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Ed Webb

Rex Tillerson Is Running the State Department Into the Ground - POLITICO Magazine - 0 views

  • over the past few months, I’ve watched as more and more of the brightest, most dedicated up-and-coming officers I know resign from their posts. The U.S. government is quietly losing its next generation of foreign policy leaders—an exodus that could undermine our institutions and interests for decades to come
  • Among the career officers who spoke most passionately in that Nov. 10 meeting about the importance of staying in government were people for whom the rhetoric of the Trump campaign felt personally searing, like some of my Muslim and African-American colleagues. And yet, on the day after the election, I watched those same individuals walk across the street to the U.N. to continue representing our country. It was one of the most patriotic acts I’ve ever seen
  • According to the nonpartisan Partnership for Public Service, of 148 senior positions at the State Department, only 28 officials have been confirmed, and in 80 of those positions, the Trump administration has not even put forward a nominee
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  • Under Haley, senior staff meetings are mostly limited to political appointees, several people who have left the U.S. Mission told me. The same pattern that holds across much of the State Department—when meetings are held at all
  • Experts on complex issues and regions have repeatedly found themselves left out of policy debates and drafting processes, as when Haley gave a speech in early September at the American Enterprise Institute that panned the Iran nuclear deal. Iran experts in the State Department, including those who had helped craft the agreement and knew its inner workings, were never even given a chance to review the speech, which contained multiple inaccuracies and whose arguments—in the words of the libertarian Cato Institute—“carefully skirted around the actual facts.”

  • as more people leave, fewer are coming in. In June 2017, the number of Americans who took the Foreign Service exam fell by 26 percent compared with June 2016, the lowest number in nearly a decade. So not only is the Trump administration losing some of the best diplomats from our current generation, but it is also failing to attract top talent from the next generation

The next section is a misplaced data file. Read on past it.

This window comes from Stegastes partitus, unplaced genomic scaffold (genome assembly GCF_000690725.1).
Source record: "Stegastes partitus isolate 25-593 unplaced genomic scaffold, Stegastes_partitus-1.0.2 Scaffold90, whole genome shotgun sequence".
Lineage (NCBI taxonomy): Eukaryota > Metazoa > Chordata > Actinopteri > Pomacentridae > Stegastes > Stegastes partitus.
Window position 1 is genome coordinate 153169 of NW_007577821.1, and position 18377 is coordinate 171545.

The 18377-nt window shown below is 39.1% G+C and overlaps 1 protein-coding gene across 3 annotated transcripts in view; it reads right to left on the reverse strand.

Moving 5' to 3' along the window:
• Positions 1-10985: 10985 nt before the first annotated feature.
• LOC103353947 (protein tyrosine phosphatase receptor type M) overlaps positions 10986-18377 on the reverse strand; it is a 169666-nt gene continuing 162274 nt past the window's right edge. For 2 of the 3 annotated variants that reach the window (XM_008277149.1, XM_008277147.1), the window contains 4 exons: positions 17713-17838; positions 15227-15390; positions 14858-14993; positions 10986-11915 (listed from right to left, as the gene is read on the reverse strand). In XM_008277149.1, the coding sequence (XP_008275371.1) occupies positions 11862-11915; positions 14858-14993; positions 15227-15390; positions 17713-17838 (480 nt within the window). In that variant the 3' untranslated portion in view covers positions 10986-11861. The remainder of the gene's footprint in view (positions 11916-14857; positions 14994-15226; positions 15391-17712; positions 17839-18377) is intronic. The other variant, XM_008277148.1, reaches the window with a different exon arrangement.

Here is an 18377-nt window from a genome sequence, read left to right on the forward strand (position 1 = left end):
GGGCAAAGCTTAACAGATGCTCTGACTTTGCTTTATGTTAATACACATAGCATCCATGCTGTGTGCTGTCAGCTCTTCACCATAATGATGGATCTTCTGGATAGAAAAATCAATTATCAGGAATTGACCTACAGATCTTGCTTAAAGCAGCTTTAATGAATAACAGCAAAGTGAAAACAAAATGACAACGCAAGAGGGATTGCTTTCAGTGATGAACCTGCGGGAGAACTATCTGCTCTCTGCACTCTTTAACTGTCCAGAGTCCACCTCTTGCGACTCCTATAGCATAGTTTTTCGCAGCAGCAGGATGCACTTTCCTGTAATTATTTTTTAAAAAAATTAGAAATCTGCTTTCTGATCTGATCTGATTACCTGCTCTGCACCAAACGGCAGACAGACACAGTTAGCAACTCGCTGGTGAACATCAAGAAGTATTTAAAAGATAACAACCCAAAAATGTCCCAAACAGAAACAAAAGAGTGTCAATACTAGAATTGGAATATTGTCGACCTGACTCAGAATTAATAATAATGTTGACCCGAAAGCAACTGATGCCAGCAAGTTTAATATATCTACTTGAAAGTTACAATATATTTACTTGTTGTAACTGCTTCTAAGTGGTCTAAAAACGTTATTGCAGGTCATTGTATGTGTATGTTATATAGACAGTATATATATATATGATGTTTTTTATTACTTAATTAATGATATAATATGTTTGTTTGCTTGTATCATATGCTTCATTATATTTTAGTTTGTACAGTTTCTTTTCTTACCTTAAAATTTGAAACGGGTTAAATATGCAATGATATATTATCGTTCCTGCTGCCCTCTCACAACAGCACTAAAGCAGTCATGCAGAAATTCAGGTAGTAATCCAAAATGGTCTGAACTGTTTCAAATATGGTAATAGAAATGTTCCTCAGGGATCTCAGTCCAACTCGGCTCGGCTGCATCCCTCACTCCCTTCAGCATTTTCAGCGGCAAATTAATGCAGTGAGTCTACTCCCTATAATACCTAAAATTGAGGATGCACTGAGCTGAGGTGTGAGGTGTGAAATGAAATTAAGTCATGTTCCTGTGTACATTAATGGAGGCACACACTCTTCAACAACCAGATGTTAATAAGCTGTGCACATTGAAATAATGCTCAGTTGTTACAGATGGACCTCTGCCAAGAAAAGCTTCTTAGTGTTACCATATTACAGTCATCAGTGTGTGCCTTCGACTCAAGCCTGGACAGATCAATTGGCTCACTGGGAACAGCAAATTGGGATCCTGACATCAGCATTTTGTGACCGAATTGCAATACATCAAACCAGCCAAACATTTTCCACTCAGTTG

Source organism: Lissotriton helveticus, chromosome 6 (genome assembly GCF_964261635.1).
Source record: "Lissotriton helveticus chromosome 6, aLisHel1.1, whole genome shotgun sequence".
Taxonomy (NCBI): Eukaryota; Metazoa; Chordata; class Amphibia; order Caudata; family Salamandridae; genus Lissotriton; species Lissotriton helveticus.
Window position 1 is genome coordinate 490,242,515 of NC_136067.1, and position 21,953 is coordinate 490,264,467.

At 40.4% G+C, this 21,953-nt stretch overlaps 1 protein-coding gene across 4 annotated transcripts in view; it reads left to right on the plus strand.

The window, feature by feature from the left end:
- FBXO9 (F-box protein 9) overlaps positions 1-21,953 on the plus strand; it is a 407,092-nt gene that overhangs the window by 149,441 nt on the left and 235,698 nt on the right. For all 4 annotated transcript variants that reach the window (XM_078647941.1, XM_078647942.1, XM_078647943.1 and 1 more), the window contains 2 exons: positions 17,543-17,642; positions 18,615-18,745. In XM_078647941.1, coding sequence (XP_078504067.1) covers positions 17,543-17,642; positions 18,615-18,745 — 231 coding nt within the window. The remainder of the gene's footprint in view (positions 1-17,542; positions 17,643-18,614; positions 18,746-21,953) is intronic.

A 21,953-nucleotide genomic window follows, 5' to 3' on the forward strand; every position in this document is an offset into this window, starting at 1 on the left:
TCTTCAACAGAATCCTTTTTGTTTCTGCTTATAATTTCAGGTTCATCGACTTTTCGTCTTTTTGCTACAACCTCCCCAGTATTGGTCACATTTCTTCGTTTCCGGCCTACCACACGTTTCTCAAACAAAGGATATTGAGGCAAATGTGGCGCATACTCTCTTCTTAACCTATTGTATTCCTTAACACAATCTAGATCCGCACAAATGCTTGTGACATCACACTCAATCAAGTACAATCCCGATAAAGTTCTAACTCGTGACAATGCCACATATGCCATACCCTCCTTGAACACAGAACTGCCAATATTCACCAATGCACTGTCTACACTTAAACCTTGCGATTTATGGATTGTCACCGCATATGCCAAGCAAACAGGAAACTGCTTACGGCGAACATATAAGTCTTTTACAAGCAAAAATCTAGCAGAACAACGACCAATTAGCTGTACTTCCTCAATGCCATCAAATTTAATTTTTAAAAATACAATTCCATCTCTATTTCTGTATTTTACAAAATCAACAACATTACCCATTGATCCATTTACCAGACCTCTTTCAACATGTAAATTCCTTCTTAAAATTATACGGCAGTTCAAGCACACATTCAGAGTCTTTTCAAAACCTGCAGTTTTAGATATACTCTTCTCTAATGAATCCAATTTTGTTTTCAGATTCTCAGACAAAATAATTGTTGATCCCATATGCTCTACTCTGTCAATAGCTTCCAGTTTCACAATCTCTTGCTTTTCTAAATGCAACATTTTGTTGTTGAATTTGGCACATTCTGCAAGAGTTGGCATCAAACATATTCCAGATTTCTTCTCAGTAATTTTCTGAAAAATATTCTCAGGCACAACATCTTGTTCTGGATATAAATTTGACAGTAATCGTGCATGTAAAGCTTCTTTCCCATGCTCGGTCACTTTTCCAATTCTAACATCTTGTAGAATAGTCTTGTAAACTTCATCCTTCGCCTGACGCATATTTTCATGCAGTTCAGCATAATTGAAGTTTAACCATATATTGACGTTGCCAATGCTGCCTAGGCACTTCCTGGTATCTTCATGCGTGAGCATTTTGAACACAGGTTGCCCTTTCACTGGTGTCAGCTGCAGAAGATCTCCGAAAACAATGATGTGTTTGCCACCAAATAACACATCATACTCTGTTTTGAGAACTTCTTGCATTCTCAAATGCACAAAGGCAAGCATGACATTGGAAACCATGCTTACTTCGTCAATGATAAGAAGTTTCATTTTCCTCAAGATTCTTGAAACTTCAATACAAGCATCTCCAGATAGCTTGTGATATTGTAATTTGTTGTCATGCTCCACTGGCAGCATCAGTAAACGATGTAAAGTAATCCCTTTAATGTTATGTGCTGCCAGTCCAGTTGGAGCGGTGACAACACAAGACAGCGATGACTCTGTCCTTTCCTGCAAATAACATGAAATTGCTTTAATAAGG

• it would be a mistake not to recognize their mounting departures for the serious problem it is. What makes our nation’s institutions strong is not just the core principles that have evolved over the course of our history, but the individuals who put those principles into practice, no matter who the president is. Our institutions will be effective in advancing our interests only if they can continue to attract and retain the public servants who represent what is best in us and in our country. That more and more of those individuals do not see a place for themselves in the Trump administration should concern us all
Ed Webb

Diplomats now laughing at Trump over leaked Mexico transcript | McClatchy Washington Bu... - 0 views

  • Seven months into the Trump administration, the world’s diplomatic community has gone from throwing its hands in the air to now leaning back in their chairs and laughing, albeit morosely, at Trump’s cringe-worthy display of diplomacy during the infancy of his presidency.
  • Since Trump took over, diplomats from the two countries have had so many meetings trying to smooth over their leaders differences that other Latin American and European governments are looking to Mexico for advice on dealing with the Trump administration.
  • the reality is that people expect more from the United States and any leader with a “shred of dignity” is not going to allow themselves to be spoken to in that way.
Ed Webb

President Trump's thoroughly confusing Fox Business interview, annotated - The Washingt... - 0 views

  • When you see that, I immediately called General Mattis.

    I said, what can we do?

    And they came back with a number of different alternatives.  And we hit them very hard.

    Now, are we going to get involved with Syria?

    No.  But if I see them using gas and using things that — I mean even some of the worst tyrants in the world didn't use the kind of gases that they used.  And some of the gases are unbelievably potent.

    So when I saw that, I said we have to do something.

  • people just don't see this, the level of brutality, the level of viciousness.
  • I was sitting at the table.  We had finished dinner.  We're now having dessert.  And we had the most beautiful piece of chocolate cake that you've ever seen and President Xi was enjoying it.

    And I was given the message from the generals that the ships are locked and loaded, what do you do?